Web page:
Browse all Reviews
Anyone who has been researching or simply been interested in female monasticism in medieval England must have noticed a frustrating scarcity of primary sources which has resulted result in relatively meagre secondary literature. Paradoxically, we know more about the spiritual life of medieval nuns than we know about more mundane areas of their life.
Working Women in English Society offers a fascinating insight into the numerous ways in which women engaged with the market economy in England between 1300 and 1620.
As a reviewer who regards himself as a pioneer in the study of medieval sexuality, I judge this book as the best short introduction to medieval sexuality that I have read. The first chapter is an outstanding examination of the problems of writing about sex in medieval Europe.
In recent decades, the fields of women's and gender studies have rapidly expanded. In trying to understand women's roles in past societies, historians have paid particular attention to issues surrounding marriage, family, and the household.
This is a fascinating and much-welcomed addition to the steadily increasing body of work on medieval queenship that has emerged with the development of this (still) fresh historical discipline over the last twenty years.
This exciting new study argues that medieval aristocratic women not only had power to exercise authority, but that they did so in different capacities depending on the times of their life cycle.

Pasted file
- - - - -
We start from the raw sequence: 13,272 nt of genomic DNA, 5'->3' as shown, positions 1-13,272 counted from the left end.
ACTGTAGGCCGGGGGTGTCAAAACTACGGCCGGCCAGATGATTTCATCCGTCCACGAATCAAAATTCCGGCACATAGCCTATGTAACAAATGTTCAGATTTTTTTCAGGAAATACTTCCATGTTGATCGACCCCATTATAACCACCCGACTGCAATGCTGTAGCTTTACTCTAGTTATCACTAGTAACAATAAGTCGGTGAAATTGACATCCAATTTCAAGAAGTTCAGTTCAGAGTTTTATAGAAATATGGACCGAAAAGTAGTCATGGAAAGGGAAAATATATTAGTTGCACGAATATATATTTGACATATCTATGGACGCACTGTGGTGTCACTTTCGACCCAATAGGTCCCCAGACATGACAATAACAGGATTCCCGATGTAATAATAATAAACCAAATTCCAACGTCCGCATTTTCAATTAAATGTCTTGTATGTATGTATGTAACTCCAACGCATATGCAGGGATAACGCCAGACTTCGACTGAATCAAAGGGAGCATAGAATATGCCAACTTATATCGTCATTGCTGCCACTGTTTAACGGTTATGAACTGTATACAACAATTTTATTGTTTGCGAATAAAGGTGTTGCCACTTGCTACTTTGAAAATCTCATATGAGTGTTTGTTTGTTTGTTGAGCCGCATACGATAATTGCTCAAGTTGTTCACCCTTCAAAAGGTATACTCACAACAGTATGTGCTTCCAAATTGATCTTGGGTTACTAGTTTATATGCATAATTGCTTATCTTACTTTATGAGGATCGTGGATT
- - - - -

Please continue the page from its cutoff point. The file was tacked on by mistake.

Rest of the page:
The two works under review are on broadly the same subject - writing by women in later medieval England - but could not be more different and are therefore difficult to compare directly. One author is an historian, the other a literary scholar.
The study of masculinity as a specific topic (rather than an implicit element) is not utterly new: work in sociology in the 1980s, cultural studies in the 1990s, and concerns of feminist criticism from much earlier have laid the foundations for studying how men set about being men. Historians have also engaged with the topic, most notably in work on the nineteenth and twentieth centuries.
Margaret of Anjou, unlike most medieval queens, has been the subject of many biographies over the centuries but Helen E. Maurer's feminist approach to the queen's political life offers a substantially new presentation of Henry VI's queen.
Gender in History is a timely publication. The field of gender history is reaching maturity in two senses. Firstly, numerous studies have been published about the impact of gender at various times and places. Professor Merry Wiesner-Hanks draws on this wealth of scholarship and her own research to provide a welcome overview of gender in global history from prehistory to date.